Where Are They Now: American Idol's Kimberley Locke
It seems like just yesterday that Kimberley Locke joined Clay Aiken and Ruben Studdard on stage awaiting the results for the 2003 American Idol finals. Since her time on American Idol, Kimberley experienced a number of successful hits, most notably 2004’s “8th World Wonder.” Today, Kimberley is still making music, but is also sharing her experiences with future entertainers at I AM Entertainment.
Unreality Idols: What was your favorite part of being on American Idol?
Kimberley Locke: My favorite part was hair and make-up. Getting it done every day was fantastic. It was the only time I could sit in the chair and just think about nothing. I wasn’t being pulled in 1000 different directions during that time.
UI: Do you think your experience would be different with the new judges versus the original trio?
KL: Yes, it would have been different. The judges are more gentle and caring, the energy is different, but I think it could have been a very different experience, not so intense. Jennifer lopez is more my generation, so that could have been different. Our season was so great with Simon, Paula and Randy. Everyone was hanging on to every word Simon said.
UI: What advice would you give future American Idol contestants?
KL: I would tell people to focus on the auditions. Auditions, auditions, auditions. The auditioning process is important. Preparation to going in, especially if you haven’t auditioned before. These shows are so intense. If you’ve never been under that pressure before, you don’t know what is going to happen to you, what your nerves are going to do to you, like a nervous tick. Anything can happen. If you can go in with a strong song and make sure that your nerves are under control, you‘ll do well. That’s what I would focus on. I work with people with great voices that sound like Billy Goats in auditions. Nerves get the best of them. It can be disappointing, especially for them when they know they’re talented.
UI: How has your American Idol experienced helped (or hurt) your career today? Was it intimidating once American Idol wasn’t there to guide your career?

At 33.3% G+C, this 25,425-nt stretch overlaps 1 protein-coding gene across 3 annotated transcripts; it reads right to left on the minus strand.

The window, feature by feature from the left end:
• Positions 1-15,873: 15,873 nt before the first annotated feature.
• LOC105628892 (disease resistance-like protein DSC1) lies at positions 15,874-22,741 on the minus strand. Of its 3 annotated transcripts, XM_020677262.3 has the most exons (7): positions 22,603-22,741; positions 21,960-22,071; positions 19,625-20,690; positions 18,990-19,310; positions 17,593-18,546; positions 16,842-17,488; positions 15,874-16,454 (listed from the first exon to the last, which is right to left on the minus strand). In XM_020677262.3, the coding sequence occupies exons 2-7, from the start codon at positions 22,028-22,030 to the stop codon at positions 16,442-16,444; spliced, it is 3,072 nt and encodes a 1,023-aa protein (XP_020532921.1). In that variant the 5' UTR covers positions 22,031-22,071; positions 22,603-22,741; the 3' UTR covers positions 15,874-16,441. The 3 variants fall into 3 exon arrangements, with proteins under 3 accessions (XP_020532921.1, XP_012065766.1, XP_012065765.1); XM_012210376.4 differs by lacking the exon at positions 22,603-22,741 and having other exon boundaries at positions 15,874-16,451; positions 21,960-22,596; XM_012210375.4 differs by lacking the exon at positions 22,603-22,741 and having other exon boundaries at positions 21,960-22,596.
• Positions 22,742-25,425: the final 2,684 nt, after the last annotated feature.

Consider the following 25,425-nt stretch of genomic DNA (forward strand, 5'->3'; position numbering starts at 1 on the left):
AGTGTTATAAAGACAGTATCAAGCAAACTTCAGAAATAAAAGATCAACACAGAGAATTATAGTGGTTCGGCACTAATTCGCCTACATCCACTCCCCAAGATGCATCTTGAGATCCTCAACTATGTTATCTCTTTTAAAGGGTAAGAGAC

KL: Not for me, for me learning and figuring it out was one of the most beneficial things for me. I learned a lot not having your hand held through every process. You need to build your own relationships and create something for you. That’s just for me, it can be terrifying. I feel that I’ve had a great career. I learned a lot on American Idol. It’s entertainment boot camp 101. You learn how to work the camera, create soundbites, complete an interview. You learn so much in a short period of time.
UI:“Four for the Floor“ was released this summer over iTunes. Where do you find inspiration for your music?
KL: This particular project was dance. An important part was writing an original dance song. Dance music is so popular. I had been in the dance world for awhile, but never had an original dance song out there, so that became the focus of this project. I wrote for a year or so and we were trying to figure out what was next. I had four songs ready, so I thought why not give them to the fans? They’re on iTunes, but we haven’t officially gone to radio with these songs. We hope to next year. A goal is an album next year, but I’m very happy with the four song EPs.
UI: Recently you started I AM Entertainment. How has your experiences in the music industry helped shape the company?
KL: The goal for me was to start the company. I had been thinking about it for three years. But didn’t know what it was or what it would be. Finally it came to me and I realized that this is what I want to do. One aspect of the company is consulting with artists helping them to move along with their process. We’re not someone who wants to manage or be an agent, but instead sit down to have a good sensibility of what they want to do, but don’t know the proper steps. I think for me I came to that conclusion because as an artist I wish I had someone to sit down and talk with me about the next steps along the way. I think it’s needed and there are a lot of artists who are doing great things and are well on their way who need a little guidance. I feel like that’s something we can offer. We do (music) production as well, and we’ll develop other areas we go along.
Kimberley Locke’s “Silver Bells” is played on Sirius and select radio stations around the country. Call and request the Christmas classic, and don’t forget it available at KimberleyLocke.com and on iTunes!